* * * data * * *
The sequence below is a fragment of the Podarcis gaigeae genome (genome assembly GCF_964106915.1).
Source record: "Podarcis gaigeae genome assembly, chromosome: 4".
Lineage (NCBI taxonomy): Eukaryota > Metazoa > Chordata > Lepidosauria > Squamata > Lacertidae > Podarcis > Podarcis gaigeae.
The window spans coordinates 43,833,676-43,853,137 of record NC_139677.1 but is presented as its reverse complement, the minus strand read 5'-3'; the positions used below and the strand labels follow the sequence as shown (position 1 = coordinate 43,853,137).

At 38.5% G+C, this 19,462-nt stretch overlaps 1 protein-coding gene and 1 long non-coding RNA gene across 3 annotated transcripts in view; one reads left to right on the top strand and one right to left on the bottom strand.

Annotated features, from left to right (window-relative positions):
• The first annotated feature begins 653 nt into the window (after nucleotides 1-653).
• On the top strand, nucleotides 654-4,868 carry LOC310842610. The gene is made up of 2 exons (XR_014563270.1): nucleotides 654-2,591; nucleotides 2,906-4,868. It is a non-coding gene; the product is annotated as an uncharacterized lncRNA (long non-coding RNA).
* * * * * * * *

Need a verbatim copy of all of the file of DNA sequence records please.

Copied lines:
The sequence below is a fragment of the Podarcis gaigeae genome (genome assembly GCF_964106915.1).
Source record: "Podarcis gaigeae genome assembly, chromosome: 4".
Lineage (NCBI taxonomy): Eukaryota > Metazoa > Chordata > Lepidosauria > Squamata > Lacertidae > Podarcis > Podarcis gaigeae.
The window spans coordinates 43,833,676-43,853,137 of record NC_139677.1 but is presented as its reverse complement, the minus strand read 5'-3'; the positions used below and the strand labels follow the sequence as shown (position 1 = coordinate 43,853,137).

At 38.5% G+C, this 19,462-nt stretch overlaps 1 protein-coding gene and 1 long non-coding RNA gene across 3 annotated transcripts in view; one reads left to right on the top strand and one right to left on the bottom strand.

Annotated features, from left to right (window-relative positions):
• The first annotated feature begins 653 nt into the window (after nucleotides 1-653).
• On the top strand, nucleotides 654-4,868 carry LOC310842610. The gene is made up of 2 exons (XR_014563270.1): nucleotides 654-2,591; nucleotides 2,906-4,868. It is a non-coding gene; the product is annotated as an uncharacterized lncRNA (long non-coding RNA).